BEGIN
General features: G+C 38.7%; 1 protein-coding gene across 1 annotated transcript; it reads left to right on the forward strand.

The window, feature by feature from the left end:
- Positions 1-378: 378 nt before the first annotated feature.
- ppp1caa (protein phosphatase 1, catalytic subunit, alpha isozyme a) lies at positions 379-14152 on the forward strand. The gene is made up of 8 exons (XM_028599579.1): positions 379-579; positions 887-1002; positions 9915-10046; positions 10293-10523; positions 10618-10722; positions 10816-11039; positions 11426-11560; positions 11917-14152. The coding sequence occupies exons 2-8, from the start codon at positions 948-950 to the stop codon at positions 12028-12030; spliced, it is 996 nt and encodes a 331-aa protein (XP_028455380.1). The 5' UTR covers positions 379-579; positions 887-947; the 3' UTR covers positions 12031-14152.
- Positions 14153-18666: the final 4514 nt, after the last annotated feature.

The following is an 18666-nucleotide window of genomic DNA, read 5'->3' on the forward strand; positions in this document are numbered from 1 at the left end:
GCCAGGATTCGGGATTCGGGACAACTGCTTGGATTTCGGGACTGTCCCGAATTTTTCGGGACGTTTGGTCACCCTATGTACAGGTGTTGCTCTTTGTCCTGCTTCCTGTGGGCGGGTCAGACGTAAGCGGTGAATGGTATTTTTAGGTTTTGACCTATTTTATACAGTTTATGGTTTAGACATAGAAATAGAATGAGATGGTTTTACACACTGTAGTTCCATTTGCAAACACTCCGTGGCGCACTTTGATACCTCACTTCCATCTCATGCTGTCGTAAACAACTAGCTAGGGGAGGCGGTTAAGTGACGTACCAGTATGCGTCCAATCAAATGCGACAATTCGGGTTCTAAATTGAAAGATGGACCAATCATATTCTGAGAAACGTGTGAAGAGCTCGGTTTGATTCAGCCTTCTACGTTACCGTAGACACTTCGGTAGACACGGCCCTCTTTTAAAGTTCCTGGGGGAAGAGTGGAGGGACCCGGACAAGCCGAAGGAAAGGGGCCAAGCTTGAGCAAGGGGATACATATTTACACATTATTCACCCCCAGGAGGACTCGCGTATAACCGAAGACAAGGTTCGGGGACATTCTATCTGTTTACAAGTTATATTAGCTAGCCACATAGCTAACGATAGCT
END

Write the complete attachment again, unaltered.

General features: G+C 38.7%; 1 protein-coding gene across 1 annotated transcript; it reads left to right on the forward strand.

The window, feature by feature from the left end:
- Positions 1-378: 378 nt before the first annotated feature.
- ppp1caa (protein phosphatase 1, catalytic subunit, alpha isozyme a) lies at positions 379-14152 on the forward strand. The gene is made up of 8 exons (XM_028599579.1): positions 379-579; positions 887-1002; positions 9915-10046; positions 10293-10523; positions 10618-10722; positions 10816-11039; positions 11426-11560; positions 11917-14152. The coding sequence occupies exons 2-8, from the start codon at positions 948-950 to the stop codon at positions 12028-12030; spliced, it is 996 nt and encodes a 331-aa protein (XP_028455380.1). The 5' UTR covers positions 379-579; positions 887-947; the 3' UTR covers positions 12031-14152.
- Positions 14153-18666: the final 4514 nt, after the last annotated feature.

The following is an 18666-nucleotide window of genomic DNA, read 5'->3' on the forward strand; positions in this document are numbered from 1 at the left end:
GCCAGGATTCGGGATTCGGGACAACTGCTTGGATTTCGGGACTGTCCCGAATTTTTCGGGACGTTTGGTCACCCTATGTACAGGTGTTGCTCTTTGTCCTGCTTCCTGTGGGCGGGTCAGACGTAAGCGGTGAATGGTATTTTTAGGTTTTGACCTATTTTATACAGTTTATGGTTTAGACATAGAAATAGAATGAGATGGTTTTACACACTGTAGTTCCATTTGCAAACACTCCGTGGCGCACTTTGATACCTCACTTCCATCTCATGCTGTCGTAAACAACTAGCTAGGGGAGGCGGTTAAGTGACGTACCAGTATGCGTCCAATCAAATGCGACAATTCGGGTTCTAAATTGAAAGATGGACCAATCATATTCTGAGAAACGTGTGAAGAGCTCGGTTTGATTCAGCCTTCTACGTTACCGTAGACACTTCGGTAGACACGGCCCTCTTTTAAAGTTCCTGGGGGAAGAGTGGAGGGACCCGGACAAGCCGAAGGAAAGGGGCCAAGCTTGAGCAAGGGGATACATATTTACACATTATTCACCCCCAGGAGGACTCGCGTATAACCGAAGACAAGGTTCGGGGACATTCTATCTGTTTACAAGTTATATTAGCTAGCCACATAGCTAACGATAGCT